Fiona was thinking ‘will he take the hint? I’ve waited until the right person comes along. What should I do without saying ‘get into my pants, kindly’ no, not kindly, firmly but carefully. I can’t say that to him, he’ll think I’m a slut ... but I want to be, I want to have him before much longer, else I’ll go crazy. Fingering yourself every night mustn’t be good for you. I wonder if the bible forbids it? Yes, I think it does. So if I’m already breaking the rules, maybe it doesn’t matter if I get Mike in on the act.’ She looked across at him, as Mike drove on. They stopped at one of those small, half awake mid-western towns that used to be the core of mid-America and were now wasting away as people just drove on most of the time. They walked down the main street, called, with admirable accuracy, ‘Main Street’. It looked to be the only street actually. The first café was shut, then there was a small café with lots of dusty jugs in the window. They went in for coffee, surprisingly it had a few tables occupied. Old ladies looked up and smiled. At the counter were chocolate, coffee, and strawberry cakes, cheese scones, and a menu offering toast and breakfasts (upto 11am); it was 9:15am. Fiona and Mike looked at each other. “Toast and cake or breakfast?” asked Mike, he was enjoying this trip.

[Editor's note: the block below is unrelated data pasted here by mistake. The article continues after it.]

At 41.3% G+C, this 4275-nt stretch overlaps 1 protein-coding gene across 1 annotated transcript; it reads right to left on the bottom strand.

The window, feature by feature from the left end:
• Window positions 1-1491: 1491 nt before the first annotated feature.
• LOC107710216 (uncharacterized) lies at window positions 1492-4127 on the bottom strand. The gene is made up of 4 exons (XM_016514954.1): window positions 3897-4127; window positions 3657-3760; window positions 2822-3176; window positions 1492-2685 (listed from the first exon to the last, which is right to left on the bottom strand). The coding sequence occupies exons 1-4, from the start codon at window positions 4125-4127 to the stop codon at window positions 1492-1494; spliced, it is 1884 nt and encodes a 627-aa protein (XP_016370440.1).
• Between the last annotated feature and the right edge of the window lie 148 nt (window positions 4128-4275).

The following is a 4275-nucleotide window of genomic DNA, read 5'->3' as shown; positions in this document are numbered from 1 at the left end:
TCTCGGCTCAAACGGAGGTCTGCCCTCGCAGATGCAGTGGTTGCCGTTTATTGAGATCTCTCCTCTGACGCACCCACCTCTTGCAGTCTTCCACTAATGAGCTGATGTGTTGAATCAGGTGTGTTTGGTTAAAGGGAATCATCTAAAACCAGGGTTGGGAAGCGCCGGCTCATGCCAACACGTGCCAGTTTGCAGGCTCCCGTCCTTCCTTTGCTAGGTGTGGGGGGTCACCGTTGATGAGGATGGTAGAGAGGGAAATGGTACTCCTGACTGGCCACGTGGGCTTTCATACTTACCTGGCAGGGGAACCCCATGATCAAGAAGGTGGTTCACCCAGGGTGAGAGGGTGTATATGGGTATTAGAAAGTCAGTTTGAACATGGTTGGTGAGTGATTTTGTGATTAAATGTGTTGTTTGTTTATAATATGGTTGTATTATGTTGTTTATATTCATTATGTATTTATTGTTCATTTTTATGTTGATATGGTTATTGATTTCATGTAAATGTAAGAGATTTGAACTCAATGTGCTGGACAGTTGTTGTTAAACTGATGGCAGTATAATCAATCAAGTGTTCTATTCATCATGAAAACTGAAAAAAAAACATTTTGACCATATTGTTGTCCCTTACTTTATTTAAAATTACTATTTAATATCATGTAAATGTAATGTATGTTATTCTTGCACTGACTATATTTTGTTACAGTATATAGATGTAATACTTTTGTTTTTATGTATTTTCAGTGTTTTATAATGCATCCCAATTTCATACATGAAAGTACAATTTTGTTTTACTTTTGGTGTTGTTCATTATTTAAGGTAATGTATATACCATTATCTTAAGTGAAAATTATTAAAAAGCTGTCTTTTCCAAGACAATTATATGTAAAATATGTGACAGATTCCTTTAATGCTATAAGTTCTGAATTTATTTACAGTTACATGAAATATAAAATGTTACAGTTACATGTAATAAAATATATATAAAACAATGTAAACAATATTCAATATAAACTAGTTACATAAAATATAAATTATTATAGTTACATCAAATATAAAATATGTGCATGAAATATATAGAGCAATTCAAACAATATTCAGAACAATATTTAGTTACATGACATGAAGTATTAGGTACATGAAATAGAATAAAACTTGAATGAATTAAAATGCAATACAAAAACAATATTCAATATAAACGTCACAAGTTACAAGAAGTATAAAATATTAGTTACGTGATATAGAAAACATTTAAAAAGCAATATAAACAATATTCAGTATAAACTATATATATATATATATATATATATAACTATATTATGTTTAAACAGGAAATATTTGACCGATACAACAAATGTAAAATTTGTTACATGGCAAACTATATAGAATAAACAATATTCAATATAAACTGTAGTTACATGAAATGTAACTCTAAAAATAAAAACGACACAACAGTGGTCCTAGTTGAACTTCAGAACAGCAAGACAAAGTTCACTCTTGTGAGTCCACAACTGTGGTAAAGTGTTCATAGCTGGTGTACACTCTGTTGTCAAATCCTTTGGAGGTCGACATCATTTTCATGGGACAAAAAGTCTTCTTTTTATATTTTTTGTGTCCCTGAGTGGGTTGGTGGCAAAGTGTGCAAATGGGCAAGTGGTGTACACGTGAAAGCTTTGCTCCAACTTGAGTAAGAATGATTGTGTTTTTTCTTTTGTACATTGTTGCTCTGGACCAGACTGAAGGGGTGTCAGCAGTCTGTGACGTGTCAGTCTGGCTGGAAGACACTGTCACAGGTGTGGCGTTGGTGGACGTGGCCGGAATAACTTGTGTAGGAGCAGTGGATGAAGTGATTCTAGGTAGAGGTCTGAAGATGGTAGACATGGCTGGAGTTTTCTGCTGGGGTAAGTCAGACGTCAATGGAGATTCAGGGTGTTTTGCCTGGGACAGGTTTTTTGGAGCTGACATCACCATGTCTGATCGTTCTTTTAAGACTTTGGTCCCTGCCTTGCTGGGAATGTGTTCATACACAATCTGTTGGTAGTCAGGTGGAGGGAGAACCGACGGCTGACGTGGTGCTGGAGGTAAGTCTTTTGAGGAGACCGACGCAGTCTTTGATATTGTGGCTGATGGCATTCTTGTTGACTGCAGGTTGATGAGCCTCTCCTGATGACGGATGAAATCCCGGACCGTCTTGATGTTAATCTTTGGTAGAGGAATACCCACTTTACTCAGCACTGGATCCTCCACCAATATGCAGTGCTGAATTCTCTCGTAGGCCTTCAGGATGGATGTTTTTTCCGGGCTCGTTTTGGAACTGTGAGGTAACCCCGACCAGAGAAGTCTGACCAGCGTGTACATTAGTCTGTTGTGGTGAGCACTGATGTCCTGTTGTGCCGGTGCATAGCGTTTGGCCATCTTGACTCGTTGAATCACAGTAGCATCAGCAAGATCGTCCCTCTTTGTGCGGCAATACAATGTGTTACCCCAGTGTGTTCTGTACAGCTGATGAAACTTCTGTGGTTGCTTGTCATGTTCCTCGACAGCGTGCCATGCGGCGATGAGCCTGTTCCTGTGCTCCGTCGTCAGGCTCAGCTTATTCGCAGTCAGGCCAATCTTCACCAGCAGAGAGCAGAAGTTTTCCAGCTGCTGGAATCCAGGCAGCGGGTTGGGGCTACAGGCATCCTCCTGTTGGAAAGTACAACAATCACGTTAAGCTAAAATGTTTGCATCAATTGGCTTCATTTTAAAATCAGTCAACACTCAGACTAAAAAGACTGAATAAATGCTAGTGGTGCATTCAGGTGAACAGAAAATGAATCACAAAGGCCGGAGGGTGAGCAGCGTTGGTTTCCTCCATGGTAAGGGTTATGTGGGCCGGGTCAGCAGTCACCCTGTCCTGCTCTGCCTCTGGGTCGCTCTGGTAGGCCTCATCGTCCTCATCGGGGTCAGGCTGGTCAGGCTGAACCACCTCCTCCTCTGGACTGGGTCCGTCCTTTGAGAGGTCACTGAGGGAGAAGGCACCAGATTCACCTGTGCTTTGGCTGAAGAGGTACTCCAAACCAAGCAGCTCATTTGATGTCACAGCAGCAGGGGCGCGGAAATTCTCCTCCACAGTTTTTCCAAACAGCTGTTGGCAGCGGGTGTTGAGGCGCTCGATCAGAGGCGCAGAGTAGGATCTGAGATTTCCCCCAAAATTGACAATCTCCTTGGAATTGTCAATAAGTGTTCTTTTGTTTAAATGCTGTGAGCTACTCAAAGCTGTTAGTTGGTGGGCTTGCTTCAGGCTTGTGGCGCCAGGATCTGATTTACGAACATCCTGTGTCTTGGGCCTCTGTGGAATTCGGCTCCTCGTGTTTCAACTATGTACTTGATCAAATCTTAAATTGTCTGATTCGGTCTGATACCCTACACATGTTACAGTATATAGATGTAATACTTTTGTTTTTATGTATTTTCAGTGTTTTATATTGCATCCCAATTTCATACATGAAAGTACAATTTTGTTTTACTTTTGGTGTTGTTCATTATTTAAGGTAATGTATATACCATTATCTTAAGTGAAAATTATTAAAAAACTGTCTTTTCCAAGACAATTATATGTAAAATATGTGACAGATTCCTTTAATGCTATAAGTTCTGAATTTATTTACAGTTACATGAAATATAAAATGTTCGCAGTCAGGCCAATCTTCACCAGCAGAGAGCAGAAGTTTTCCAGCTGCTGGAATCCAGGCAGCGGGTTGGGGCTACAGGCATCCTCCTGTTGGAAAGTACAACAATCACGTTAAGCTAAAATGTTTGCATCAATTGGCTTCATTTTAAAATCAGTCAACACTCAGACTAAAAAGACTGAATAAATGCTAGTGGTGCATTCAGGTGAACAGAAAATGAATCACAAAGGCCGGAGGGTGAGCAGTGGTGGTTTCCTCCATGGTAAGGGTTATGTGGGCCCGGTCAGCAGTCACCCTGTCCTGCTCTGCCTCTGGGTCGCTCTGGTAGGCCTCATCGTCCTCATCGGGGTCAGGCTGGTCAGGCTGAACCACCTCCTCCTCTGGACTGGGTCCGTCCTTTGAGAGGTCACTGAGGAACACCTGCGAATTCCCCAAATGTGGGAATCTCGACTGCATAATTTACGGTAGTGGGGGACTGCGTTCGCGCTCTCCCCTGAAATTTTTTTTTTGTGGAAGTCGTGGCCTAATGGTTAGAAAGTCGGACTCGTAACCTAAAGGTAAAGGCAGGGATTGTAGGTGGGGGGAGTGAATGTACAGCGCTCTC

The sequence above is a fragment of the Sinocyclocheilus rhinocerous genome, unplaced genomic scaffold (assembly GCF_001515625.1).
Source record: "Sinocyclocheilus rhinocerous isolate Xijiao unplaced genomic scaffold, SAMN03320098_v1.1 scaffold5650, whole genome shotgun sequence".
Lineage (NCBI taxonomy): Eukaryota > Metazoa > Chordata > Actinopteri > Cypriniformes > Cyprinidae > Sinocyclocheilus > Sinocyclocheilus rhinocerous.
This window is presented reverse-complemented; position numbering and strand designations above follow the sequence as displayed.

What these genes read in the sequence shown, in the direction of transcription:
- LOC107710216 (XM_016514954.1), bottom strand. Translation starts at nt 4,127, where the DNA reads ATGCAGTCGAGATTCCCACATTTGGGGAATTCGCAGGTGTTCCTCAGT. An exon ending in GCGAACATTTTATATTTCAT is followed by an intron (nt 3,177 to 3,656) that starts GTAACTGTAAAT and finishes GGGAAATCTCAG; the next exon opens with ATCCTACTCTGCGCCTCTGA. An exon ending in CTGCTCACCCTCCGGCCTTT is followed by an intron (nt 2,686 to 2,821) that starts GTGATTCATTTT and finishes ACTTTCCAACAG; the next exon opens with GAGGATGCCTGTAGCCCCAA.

“Just toast for me. Oh, okay, and an egg.”